One of the things I quickly discovered while working for Médecins Sans Frontières in Colombia, was that while there is lots of research on people who have experienced armed conflict in the past, there was very little information on the mental health of people living in active conflict zones.
With MSF colleagues, we’ve just published a study that goes a little way to correcting that.
The majority of research on how war effects civilians is done on refugees or in post-conflict situations. Practically, this makes sense, as collecting data during an armed conflict can be both difficult and dangerous.
However, MSF in Colombia runs almost all its clinics in exactly this situation. The fact there was little research on which to base our interventions made my job a little challenging at times, but as we were also collecting systematic data on each consultation this also gave us a great deal of internal information on which to base decisions.
During my time there, we set ourselves the task of analysing and publishing some of this data to make sure others could benefit from it. This study has just appeared in the journal Conflict and Health.
The study looked at how symptoms of mental illness were related to experience of direct conflict-related violence (exposure to explosives, threats from armed groups, deaths of loved ones etc), violence not directly related to the conflict (domestic violence, child abuse etc) and what we called ‘general hardships’ – such as economic problems and poor social support.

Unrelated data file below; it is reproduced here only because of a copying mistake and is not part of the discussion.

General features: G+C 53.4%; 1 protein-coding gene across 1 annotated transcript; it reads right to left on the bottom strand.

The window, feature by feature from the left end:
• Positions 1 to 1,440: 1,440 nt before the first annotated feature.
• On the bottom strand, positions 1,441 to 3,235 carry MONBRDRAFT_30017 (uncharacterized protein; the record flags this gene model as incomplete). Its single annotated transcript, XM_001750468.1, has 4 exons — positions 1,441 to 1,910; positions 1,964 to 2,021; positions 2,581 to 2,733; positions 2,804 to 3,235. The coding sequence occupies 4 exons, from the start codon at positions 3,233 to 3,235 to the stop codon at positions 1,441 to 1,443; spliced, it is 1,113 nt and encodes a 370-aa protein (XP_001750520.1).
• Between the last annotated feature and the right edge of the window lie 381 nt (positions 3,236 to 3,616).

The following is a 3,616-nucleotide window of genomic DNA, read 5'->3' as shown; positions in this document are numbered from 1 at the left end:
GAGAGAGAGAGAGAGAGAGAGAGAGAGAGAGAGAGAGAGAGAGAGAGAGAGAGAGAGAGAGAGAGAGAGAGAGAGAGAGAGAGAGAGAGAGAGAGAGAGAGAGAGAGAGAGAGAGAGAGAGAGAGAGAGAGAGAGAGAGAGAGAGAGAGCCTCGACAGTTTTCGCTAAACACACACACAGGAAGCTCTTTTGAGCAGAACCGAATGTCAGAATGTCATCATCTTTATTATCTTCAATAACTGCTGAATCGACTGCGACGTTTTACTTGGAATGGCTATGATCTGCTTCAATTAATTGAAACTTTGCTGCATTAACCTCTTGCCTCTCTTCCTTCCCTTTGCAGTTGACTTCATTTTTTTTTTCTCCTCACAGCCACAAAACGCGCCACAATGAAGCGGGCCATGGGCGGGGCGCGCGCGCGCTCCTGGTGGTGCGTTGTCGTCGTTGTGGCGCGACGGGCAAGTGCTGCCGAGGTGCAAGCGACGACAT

We predicted that the more someone was exposed to violence from the armed conflict, the worse mental health they would have, but what we found was a little different.
Experience of the armed conflict was more linked to anxiety while non-conflict violence was more related to aggression and substance abuse. Depression and suicide risk, however, were represented equally across all of the categories.
This is interesting because a lot of conflict-related mental health interventions are focused on trauma and PTSD, where as our study and various others have found that trauma is only one effect of being caught up in an armed conflict.
It’s worth saying that being ‘trauma obsessed’ is really just a American and European condition – as I’ve discussed before, Latin American psychology in particular has a strong tradition of looking at problems on the community level rather than always aiming to treat the individual victims.
It’s worth saying that the study used clinical data, rather than data from a specifically designed study, so there is still a need for a systematic approach to the problem. But as study of over 6,000 patients who were seen in areas of active conflict, we hope it’s a useful contribution.
By the way, MSF’s work continues in Colombia. Everyday there are medical and mental health teams spending days, weeks or months in conflict zones to work with the local population who would otherwise have no access to healthcare. In over 60 countries around the world the organisation does something similar in very difficult conditions.
They also do lots of important research particularly into medical problems that often get neglected.
The majority of the staff are from the local country and they invest a lot into training.
Do drop them a donation if you get the chance.
Link to MSF Colombia study on the armed conflict and mental health.